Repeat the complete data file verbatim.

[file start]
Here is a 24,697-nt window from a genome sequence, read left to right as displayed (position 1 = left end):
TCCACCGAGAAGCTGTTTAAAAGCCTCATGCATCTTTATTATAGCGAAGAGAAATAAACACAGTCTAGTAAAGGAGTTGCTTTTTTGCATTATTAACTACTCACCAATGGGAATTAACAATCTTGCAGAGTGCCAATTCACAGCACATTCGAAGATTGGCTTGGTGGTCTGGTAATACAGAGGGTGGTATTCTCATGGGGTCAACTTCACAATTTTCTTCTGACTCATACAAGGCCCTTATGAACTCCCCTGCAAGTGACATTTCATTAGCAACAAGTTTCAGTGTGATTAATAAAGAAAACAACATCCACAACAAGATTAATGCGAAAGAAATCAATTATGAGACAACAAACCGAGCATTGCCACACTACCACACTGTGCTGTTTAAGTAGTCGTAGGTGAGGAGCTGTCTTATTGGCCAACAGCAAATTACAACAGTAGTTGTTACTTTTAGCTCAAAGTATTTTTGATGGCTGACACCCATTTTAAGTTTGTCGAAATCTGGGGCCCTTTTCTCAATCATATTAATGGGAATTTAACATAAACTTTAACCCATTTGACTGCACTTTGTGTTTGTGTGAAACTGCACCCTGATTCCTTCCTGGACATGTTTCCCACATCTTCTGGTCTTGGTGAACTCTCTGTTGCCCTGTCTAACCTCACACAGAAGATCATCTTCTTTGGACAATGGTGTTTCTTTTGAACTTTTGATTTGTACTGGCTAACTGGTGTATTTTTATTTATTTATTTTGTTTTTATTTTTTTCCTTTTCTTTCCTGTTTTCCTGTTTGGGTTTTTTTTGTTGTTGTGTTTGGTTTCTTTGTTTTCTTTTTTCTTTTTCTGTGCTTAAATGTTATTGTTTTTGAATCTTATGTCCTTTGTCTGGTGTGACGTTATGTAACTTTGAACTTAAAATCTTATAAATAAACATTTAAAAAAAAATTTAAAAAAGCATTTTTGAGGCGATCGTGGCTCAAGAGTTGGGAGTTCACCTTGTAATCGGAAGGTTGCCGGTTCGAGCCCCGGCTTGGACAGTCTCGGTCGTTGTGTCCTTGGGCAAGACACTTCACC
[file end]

Here is a 24,697-nt window from a genome sequence, read left to right as displayed (position 1 = left end):
TCCACCGAGAAGCTGTTTAAAAGCCTCATGCATCTTTATTATAGCGAAGAGAAATAAACACAGTCTAGTAAAGGAGTTGCTTTTTTGCATTATTAACTACTCACCAATGGGAATTAACAATCTTGCAGAGTGCCAATTCACAGCACATTCGAAGATTGGCTTGGTGGTCTGGTAATACAGAGGGTGGTATTCTCATGGGGTCAACTTCACAATTTTCTTCTGACTCATACAAGGCCCTTATGAACTCCCCTGCAAGTGACATTTCATTAGCAACAAGTTTCAGTGTGATTAATAAAGAAAACAACATCCACAACAAGATTAATGCGAAAGAAATCAATTATGAGACAACAAACCGAGCATTGCCACACTACCACACTGTGCTGTTTAAGTAGTCGTAGGTGAGGAGCTGTCTTATTGGCCAACAGCAAATTACAACAGTAGTTGTTACTTTTAGCTCAAAGTATTTTTGATGGCTGACACCCATTTTAAGTTTGTCGAAATCTGGGGCCCTTTTCTCAATCATATTAATGGGAATTTAACATAAACTTTAACCCATTTGACTGCACTTTGTGTTTGTGTGAAACTGCACCCTGATTCCTTCCTGGACATGTTTCCCACATCTTCTGGTCTTGGTGAACTCTCTGTTGCCCTGTCTAACCTCACACAGAAGATCATCTTCTTTGGACAATGGTGTTTCTTTTGAACTTTTGATTTGTACTGGCTAACTGGTGTATTTTTATTTATTTATTTTGTTTTTATTTTTTTCCTTTTCTTTCCTGTTTTCCTGTTTGGGTTTTTTTTGTTGTTGTGTTTGGTTTCTTTGTTTTCTTTTTTCTTTTTCTGTGCTTAAATGTTATTGTTTTTGAATCTTATGTCCTTTGTCTGGTGTGACGTTATGTAACTTTGAACTTAAAATCTTATAAATAAACATTTAAAAAAAAATTTAAAAAAGCATTTTTGAGGCGATCGTGGCTCAAGAGTTGGGAGTTCACCTTGTAATCGGAAGGTTGCCGGTTCGAGCCCCGGCTTGGACAGTCTCGGTCGTTGTGTCCTTGGGCAAGACACTTCACC